Still to do: Install rear hinge and panel and attach table top, install monitor, install t-molding, install remaining interior brackets, install glass clips, install keyboard encoder, and wire up buttons, joysticks, and the coin slots.

I can't stress enough how happy I am with the progress that we made today, and how awesome I think the table looks. By the end of the day, I was able to fire up the PC and run pac-man (thru the living room TV of course), but at least it was enough to get an idea of what the finished product would be like.

The base and all four sides, ready to be put together for the last time.

The two sides, and the lower back piece attached to the base.

Before attaching the front (coin door side) panel, I decided to mount the motherboard since it would be easier. Notice the small plastic standoffs that keep the mobo off the wood.

Cami prepping the cabinet for the front panel.

A view of the inside of the cabinet, with the front panel now installed.

You can see how the cd-rom is easily access thru the coin door.

The completed third controller.

There it is, all together and looking absolutely perfect!

9.14.03 - It's Starting to Come Together:
Holy crap! Things are moving along quickly! My goal was to get all the staining and sealing done by the end of the weekend. But here it is, on Sunday morning, and I've already begun assembly of the table! Woo Hoo! I finished the last of the sealing early in the evening yesterday, and we couldn't help starting a bit of the assembly right then. In all, we were able to put the entire third controller together, and get the coin door installed! Wow! You can see the FANTASTIC looking results below. Today will be an all out assembly day as I try to get as much put together as possible.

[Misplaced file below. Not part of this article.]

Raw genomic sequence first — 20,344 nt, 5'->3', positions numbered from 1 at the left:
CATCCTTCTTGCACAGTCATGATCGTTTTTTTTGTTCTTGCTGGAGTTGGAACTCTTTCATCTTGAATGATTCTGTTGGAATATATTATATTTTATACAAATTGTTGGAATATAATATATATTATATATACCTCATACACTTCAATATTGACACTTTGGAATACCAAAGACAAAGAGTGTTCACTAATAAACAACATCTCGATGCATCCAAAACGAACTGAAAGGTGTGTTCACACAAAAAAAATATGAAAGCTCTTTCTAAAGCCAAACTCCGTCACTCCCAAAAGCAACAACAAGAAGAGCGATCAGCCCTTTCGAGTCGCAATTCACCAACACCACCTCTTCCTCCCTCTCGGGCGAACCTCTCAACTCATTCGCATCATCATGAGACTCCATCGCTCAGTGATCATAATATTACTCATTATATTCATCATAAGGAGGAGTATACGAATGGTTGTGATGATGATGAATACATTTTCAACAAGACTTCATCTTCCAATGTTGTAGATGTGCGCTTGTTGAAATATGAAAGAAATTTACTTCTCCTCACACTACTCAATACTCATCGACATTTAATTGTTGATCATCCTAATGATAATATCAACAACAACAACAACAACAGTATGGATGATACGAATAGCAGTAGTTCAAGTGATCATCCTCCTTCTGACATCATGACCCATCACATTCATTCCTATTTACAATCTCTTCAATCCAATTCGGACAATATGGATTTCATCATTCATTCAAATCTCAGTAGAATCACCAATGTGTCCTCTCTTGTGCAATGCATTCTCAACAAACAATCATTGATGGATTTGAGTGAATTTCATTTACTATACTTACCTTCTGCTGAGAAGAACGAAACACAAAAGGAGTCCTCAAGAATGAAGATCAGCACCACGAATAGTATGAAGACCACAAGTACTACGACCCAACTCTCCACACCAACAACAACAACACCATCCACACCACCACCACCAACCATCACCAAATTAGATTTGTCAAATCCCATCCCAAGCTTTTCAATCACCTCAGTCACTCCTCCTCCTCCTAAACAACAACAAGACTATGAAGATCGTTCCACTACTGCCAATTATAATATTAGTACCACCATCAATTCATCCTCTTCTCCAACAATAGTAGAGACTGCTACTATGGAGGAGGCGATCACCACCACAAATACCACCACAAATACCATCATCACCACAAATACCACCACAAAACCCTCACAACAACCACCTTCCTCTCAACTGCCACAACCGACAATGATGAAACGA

Sealing the two back pieces.

Sealing the front piece.

Me attaching the third controller

The small angle brackets that help the sides of the third controller in were kind of a pain to get to, not a whole lot of room to work with.

The fully assembled Third Controller!
9.9.03 - Staining has Begun:
I took a whole bunch of pictures of the U3100 but for the life of me, I can't figure out where I saved them, so I'll just have to post those later. However, the monitor is not the big news of the week... I've begun staining! Hooray! I'll preface this section by stating that I have zero experience staining and sealing wood so this has certainly been a learning process. As always though, Scott at ArcadeDepot has been extremely helpful in giving me tips and advice for staining process. I started by sanding down the surfaces of each piece with some finishing sand paper. Then using the advice from Scott, I used a regular kitchen sponge to apply the stain to each piece. Right now, I'm doing the control panel sides, and the small plates that fit above the control panels (although I will probably be replacing those with plexiglass later on, they were good for some extra practice). My goal is to have all of the staining and sealing done by the end of this coming weekend. Today, I'll be finishing up the other side of the pieces you see, and starting work on the larger pieces of the cabinet.